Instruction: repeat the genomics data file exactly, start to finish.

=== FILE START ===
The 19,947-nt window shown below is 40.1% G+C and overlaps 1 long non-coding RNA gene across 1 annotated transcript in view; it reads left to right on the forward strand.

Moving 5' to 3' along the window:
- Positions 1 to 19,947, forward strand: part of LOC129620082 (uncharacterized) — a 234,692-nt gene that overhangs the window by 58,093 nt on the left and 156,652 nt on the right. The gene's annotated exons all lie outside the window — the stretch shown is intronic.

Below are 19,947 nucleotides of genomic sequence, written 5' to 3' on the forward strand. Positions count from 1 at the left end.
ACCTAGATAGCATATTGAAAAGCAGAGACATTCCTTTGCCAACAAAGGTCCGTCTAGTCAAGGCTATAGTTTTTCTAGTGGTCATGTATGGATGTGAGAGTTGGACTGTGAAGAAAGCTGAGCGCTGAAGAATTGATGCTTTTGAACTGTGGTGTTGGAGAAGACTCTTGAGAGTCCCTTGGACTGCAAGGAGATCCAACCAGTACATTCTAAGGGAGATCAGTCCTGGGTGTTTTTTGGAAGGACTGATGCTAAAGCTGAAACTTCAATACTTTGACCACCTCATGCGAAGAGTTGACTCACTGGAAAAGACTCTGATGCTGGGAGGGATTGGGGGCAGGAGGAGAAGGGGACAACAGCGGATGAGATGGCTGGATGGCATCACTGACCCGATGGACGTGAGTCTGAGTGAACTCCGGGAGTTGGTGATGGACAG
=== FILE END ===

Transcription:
The 19,947-nt window shown below is 40.1% G+C and overlaps 1 long non-coding RNA gene across 1 annotated transcript in view; it reads left to right on the forward strand.

Moving 5' to 3' along the window:
- Positions 1 to 19,947, forward strand: part of LOC129620082 (uncharacterized) — a 234,692-nt gene that overhangs the window by 58,093 nt on the left and 156,652 nt on the right. The gene's annotated exons all lie outside the window — the stretch shown is intronic.

Below are 19,947 nucleotides of genomic sequence, written 5' to 3' on the forward strand. Positions count from 1 at the left end.
ACCTAGATAGCATATTGAAAAGCAGAGACATTCCTTTGCCAACAAAGGTCCGTCTAGTCAAGGCTATAGTTTTTCTAGTGGTCATGTATGGATGTGAGAGTTGGACTGTGAAGAAAGCTGAGCGCTGAAGAATTGATGCTTTTGAACTGTGGTGTTGGAGAAGACTCTTGAGAGTCCCTTGGACTGCAAGGAGATCCAACCAGTACATTCTAAGGGAGATCAGTCCTGGGTGTTTTTTGGAAGGACTGATGCTAAAGCTGAAACTTCAATACTTTGACCACCTCATGCGAAGAGTTGACTCACTGGAAAAGACTCTGATGCTGGGAGGGATTGGGGGCAGGAGGAGAAGGGGACAACAGCGGATGAGATGGCTGGATGGCATCACTGACCCGATGGACGTGAGTCTGAGTGAACTCCGGGAGTTGGTGATGGACAG